4 Keys to Achieving Your Dream Today
When we procrastinate, it becomes a vicious circle of lowered self-esteem. We feel “weak-willed.” We get distracted by so many other things and push the really important stuff further and further back. Before we know it, months have passed, and all those ideas seem somehow stale and less impressive. That makes us feel less worthy … and so it goes on. But take comfort in the fact that nobody is immune, not even those 80-hour-a-week workaholics amongst us.
Understand that procrastination is NOT…
- LAZINESS. When you limit your hours at work and eliminate distractions, you will find you get more done in less time.
- Or AVOIDANCE of the present. Far from it; we are addicted to immediate gratification. You know that buzz you get when ticking off the items from your “to do” list! It is very seductive, but unfortunately not authentically productive. Cognitively speaking, procrastination is proven to be most closely related to impulsiveness.
Procrastination IS very counterproductive because we are putting off the important, even the vital things, in favor of the urgent and the immediate. Once we understand these truths about procrastination, we can use 4 keys to unlock super personal productivity.
1. Key No. 1: Find time for THE project(s). Turn Parkinson’s Law to your advantage. For if “work expands to fill the time allowed for it,” you can, by setting strict time limits and alarms for the top-priority things, motivate yourself to complete them. Better still, you can push everything else aside for this set time and get some “deep work” done on writing that novel or building that new website.
Perhaps even better than finding time would be to set SMART (Specific, Measurable, Achievable, Relevant, and Timebound) objectives, like stepping stones to your ultimate goal, e.g., “a minimum of 500 words per day in your draft novel,” “learn to use WordPress in 3 x 1-hour tutorials and post your first four pages by the end of the month,” or “make 5 prospecting calls a day.”
2. Key No. 2: Declutter your worklist. Do not fall into the mind trap of thinking the antidote to procrastination is to overload your working day with dozens of new tasks and to work faster. That road leads to burnout. Truly beating the procrastination habit means clearing your life decks to make room for the projects that will create real wealth for you in the long term.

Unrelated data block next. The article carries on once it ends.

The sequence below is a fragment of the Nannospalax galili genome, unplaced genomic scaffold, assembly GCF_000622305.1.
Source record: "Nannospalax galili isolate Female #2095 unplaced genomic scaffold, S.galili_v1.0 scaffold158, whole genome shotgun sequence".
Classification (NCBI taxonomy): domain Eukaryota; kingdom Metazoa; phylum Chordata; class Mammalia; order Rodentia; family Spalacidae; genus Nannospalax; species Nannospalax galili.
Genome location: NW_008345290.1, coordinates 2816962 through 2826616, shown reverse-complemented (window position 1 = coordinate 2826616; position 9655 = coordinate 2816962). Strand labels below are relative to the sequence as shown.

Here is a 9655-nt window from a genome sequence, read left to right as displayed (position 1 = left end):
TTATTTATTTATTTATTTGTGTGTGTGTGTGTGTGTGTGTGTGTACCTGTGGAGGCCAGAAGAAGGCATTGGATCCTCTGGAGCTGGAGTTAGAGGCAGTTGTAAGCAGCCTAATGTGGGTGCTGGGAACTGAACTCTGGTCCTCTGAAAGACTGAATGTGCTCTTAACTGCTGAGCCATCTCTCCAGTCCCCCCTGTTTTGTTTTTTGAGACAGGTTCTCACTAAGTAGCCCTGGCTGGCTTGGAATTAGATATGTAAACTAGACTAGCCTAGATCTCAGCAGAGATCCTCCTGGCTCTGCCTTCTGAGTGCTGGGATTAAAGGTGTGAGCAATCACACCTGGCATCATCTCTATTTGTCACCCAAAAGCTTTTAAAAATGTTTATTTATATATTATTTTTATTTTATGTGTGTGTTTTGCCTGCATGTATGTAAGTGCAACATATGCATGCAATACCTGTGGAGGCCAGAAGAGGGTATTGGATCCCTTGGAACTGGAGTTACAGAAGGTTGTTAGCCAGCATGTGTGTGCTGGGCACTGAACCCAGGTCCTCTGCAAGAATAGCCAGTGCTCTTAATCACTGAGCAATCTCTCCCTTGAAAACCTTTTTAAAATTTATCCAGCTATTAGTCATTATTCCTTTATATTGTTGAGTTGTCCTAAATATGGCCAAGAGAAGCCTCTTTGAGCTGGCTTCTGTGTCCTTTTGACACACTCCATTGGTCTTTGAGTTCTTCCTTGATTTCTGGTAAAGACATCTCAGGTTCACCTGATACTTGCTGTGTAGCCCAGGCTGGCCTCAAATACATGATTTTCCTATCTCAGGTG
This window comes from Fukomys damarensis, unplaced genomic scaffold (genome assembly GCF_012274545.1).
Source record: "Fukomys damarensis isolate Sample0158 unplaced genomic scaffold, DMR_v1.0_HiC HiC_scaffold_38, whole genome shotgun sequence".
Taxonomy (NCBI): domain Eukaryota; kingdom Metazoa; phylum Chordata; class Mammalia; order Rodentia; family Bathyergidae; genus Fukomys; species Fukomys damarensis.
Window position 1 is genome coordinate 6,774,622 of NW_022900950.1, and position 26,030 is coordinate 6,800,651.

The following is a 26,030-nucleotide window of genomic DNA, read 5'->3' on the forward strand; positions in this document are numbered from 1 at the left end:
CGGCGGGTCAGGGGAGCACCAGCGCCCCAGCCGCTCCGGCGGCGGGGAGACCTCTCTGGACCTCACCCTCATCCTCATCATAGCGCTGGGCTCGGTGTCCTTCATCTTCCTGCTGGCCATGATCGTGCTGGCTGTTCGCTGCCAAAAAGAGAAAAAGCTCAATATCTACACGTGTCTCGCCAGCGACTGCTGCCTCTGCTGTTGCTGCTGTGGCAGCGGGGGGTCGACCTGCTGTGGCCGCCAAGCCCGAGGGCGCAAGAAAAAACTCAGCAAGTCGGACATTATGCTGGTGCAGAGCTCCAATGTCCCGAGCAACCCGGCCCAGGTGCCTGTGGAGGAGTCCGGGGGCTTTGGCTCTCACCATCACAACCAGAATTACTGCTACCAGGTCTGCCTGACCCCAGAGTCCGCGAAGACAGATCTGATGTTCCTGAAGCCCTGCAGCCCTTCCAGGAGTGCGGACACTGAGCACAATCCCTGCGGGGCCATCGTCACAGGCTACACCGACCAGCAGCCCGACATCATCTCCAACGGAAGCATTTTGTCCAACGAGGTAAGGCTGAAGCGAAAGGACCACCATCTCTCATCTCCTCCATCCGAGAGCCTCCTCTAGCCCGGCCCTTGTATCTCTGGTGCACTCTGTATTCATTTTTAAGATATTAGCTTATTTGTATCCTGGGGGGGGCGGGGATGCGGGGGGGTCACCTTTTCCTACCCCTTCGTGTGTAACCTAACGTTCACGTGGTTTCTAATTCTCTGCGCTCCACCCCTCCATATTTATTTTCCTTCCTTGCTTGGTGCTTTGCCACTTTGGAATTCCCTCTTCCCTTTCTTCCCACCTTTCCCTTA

The first step to doing this is to log, in detail, all the time you spend on tasks that are not true wealth creators. You will be surprised by where your time goes. A top tip here would be to put a frequent reminder, say every quarter hour, on your smartphone to ask yourself “am I procrastinating or being super productive?” The aim is to excise all non-wealth-creating distractors. REMEMBER that rest, relationships, and recreation are essential to both health and wellbeing.
3. Key No. 3: Declare your resolutions. Tell everyone who matters to you exactly what your big idea is and what your targets are for achieving it. Because sharing your dream with people you trust makes you accountable to them, ask them to hold you accountable. Not in any formal boss-to-subordinate way, but in the sense that thoughts kept entirely to yourself are much easier to procrastinate upon. “Hey, I’m going to self-publish that book I’ve been writing by June first,” or “My new E-store will be open for business two months ahead of Black Friday. Mark my words!” Also sharing your dream with others takes it out of the idea stage and into planning. One step closer to realization. This is also a significant role for your coach!
4. Key No. 4: Carrots and sticks. Be sure to reward yourself when you achieve those all-important daily tasks that contribute to your long-term dreams. Take a break, go to the gym, have that special coffee, go for a walk, browse the Internet. Just enough of a treat to give yourself a dopamine shot that keeps you focused on coming back for more. Replace the buzz of ticking off items on the to-do list with the buzz of authentic achievement. Conversely, be sure to put a painful price for failure to achieve through procrastination. Donate to a cause you don’t like, forego some personal time, lose a valued possession.
It’s a funny love-hate thing about procrastination. We love doing all the other stuff that isn’t our true goal, but we resent like hell the time wasted in not doing our heart’s desire.
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